Skip to comments.Pressure the Post (Threatened Boycott of Washington Post advertiser)
Posted on 12/07/2006 10:03:13 AM PST by ReagansRaiders
In the 2006 elections, we witnessed such incredible bias from the Washington Post that even their very own ombudsman finally had to state that their coverage of Republican candidates, Senator George Allen in particular, was excessive and biased.
Allen supporters think he can't catch a break; I sympathize. The macaca coverage went on too long, and a profile of Allen was relentlessly negative without balancing coverage of what made him a popular governor and senator.So, how do you bring pressure on the Post to change? Letters to the editor won't make a difference. Canceling your subscription won't make a dent even if it does make you feel better. Feeling better isn't the objective here, though, change is. In order to effect change, the Post must feel the pain. How do we do that? Cut off their lifeblood -- advertising dollars.
In an era where newspaper ad revenue is sinking rapidly and even the NY Times is the target of a hostile takeover as its stock plummets, a pullout of the Post's single largest daily advertiser would put some real hurt to them. How do we make that happen? You let the advertiser know that unless they pull their ads from the daily pages of the Post until the paper changes its ways, you will boycott their stores. This is a tried and true practice with TV programs and there is no reason why it can't be applied to the newspaper industry as well where the financial impact would be magnified even more.
Fortunately for us, the Post's largest advertiser in its daily pages is Macy's and there was just a recent successful boycott of Macy's that provides us with a template. When that boycott first was instituted, it was dismissed by Macy's until it caught fire among grassroots organizers. Once it did, Macy's took notice and changed their ways. I'm sure the last thing that Macy's wants is another boycott, especially one they can avoid simply by pulling its ads from the daily pages of the Post.
Contact Macy's here and tell them to stop advertising in the daily pages of the Washington Post until the Post is able to be objective and neutral in its news reports. (They can drive off the left side of the road into a ditch in their editorials so long as they don't pollute news coverage with editorial bias.) Address your correspondence to James A. Sluzewski, Vice President for Corporate Communications & External Affairs.
Following is a sample letter you can use for contacting Macy's. You can either mail it to the address provided or cut and paste the letter into Macy's online contact form. You will find their form by clicking here.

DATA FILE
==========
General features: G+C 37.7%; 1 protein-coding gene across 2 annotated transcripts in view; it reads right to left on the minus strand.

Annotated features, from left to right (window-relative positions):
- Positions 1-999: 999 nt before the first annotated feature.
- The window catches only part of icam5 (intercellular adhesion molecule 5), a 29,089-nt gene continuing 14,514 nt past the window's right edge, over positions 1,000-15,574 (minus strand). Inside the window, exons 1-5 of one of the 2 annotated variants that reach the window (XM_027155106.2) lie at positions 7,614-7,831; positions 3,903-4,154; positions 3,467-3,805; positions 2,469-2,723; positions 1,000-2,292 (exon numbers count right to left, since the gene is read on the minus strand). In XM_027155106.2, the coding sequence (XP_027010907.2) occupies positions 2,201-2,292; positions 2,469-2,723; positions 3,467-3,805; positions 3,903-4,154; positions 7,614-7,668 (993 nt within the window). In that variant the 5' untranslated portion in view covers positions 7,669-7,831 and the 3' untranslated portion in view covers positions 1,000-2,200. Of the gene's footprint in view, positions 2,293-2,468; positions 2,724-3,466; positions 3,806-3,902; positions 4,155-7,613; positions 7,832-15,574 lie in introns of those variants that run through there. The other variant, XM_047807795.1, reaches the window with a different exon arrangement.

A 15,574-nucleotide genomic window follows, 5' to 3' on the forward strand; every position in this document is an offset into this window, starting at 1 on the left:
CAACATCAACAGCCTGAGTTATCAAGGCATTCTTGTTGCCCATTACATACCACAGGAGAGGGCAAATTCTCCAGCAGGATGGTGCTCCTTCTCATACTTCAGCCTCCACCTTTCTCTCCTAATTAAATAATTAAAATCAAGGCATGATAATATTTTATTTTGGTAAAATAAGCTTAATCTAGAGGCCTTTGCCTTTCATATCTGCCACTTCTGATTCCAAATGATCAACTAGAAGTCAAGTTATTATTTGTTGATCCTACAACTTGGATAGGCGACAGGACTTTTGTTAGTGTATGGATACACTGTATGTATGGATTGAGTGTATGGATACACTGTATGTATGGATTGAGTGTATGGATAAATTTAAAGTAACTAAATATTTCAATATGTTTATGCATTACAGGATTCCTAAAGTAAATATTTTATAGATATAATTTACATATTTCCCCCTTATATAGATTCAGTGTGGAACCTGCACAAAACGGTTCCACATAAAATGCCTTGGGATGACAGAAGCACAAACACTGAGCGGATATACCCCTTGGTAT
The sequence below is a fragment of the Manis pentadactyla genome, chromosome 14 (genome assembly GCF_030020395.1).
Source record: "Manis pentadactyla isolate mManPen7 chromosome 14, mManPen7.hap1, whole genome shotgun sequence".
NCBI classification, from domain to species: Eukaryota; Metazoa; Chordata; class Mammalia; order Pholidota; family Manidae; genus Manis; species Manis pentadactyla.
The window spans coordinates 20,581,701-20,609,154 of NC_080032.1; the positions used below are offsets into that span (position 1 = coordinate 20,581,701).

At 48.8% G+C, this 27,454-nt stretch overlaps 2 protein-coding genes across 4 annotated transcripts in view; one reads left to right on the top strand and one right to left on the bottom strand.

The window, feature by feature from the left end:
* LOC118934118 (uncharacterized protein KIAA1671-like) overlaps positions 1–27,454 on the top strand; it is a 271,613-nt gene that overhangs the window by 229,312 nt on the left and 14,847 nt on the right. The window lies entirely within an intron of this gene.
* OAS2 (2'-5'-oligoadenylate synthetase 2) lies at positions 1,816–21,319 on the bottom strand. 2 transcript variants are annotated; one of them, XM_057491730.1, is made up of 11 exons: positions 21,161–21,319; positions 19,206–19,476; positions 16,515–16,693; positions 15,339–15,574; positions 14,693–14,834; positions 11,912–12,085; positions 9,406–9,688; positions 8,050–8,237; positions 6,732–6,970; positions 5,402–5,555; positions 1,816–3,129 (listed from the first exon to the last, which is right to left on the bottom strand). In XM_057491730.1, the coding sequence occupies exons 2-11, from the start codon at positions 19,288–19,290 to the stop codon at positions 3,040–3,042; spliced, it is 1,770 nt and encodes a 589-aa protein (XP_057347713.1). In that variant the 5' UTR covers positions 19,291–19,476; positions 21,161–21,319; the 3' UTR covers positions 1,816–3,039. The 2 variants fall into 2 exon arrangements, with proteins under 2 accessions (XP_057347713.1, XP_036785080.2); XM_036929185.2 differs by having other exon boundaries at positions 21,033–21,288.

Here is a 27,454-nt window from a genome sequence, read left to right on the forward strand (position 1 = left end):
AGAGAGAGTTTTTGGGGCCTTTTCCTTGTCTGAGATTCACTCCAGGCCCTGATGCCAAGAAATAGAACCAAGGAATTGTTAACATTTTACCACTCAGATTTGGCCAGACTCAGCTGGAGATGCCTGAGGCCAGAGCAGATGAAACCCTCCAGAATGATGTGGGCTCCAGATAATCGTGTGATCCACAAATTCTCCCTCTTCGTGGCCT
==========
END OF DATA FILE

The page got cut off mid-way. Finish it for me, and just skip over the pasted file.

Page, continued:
Mr. James A. Sluzewski
Vice President for Corporate Communications & External Affairs
7 West Seventh Street
Cincinnati, OH 45202
Dear Mr. Sluzewski:
Over the past few months since the Macy's name has graced most Federated department stores, I have noticed that Macy's has become the single largest advertiser in the daily pages of the Washington Post. Recently, Macy's ads have accounted for as many as ten pages in the first section of the Washington Post in a single day!
Unfortunately, what was once a great newspaper dedicated to reporting the news has been corrupted by political bias so intense that even their own ombudsman described their news coverage (not editorial content) of candidates that they oppose as "relentlessly negative without balancing coverage." (Nov. 3, 2006 - http://www.washingtonpost.com/wp-dyn/content/article/2006/11/03/AR2006110301462.html )
I am writing you to ask that you pull all Macy's advertising from the daily pages of the Washington Post (as opposed to your Sunday sales flyers) until such time as they present neutral, balanced political coverage in their news stories. Should Macy's continue to advertise in the daily pages of the Washington Post without the Post returning to basic concepts of fairness and neutrality in its news coverage, I will have no choice but to boycott Macy's and any other Federated department stores, join in organizing a regional boycott and encourage everyone I know to do the same.
Advertising dollars, not subscription payments, are what allow the Washington Post and other newspapers to continue to operate. I cannot in good conscience support a company that helps to fund such extreme bias that even the newspaper's very own watchperson finds fault with it. Please suspend all Federated advertising from the daily pages of the Washington Post so that I may continue to shop your fine stores as I have done for years.
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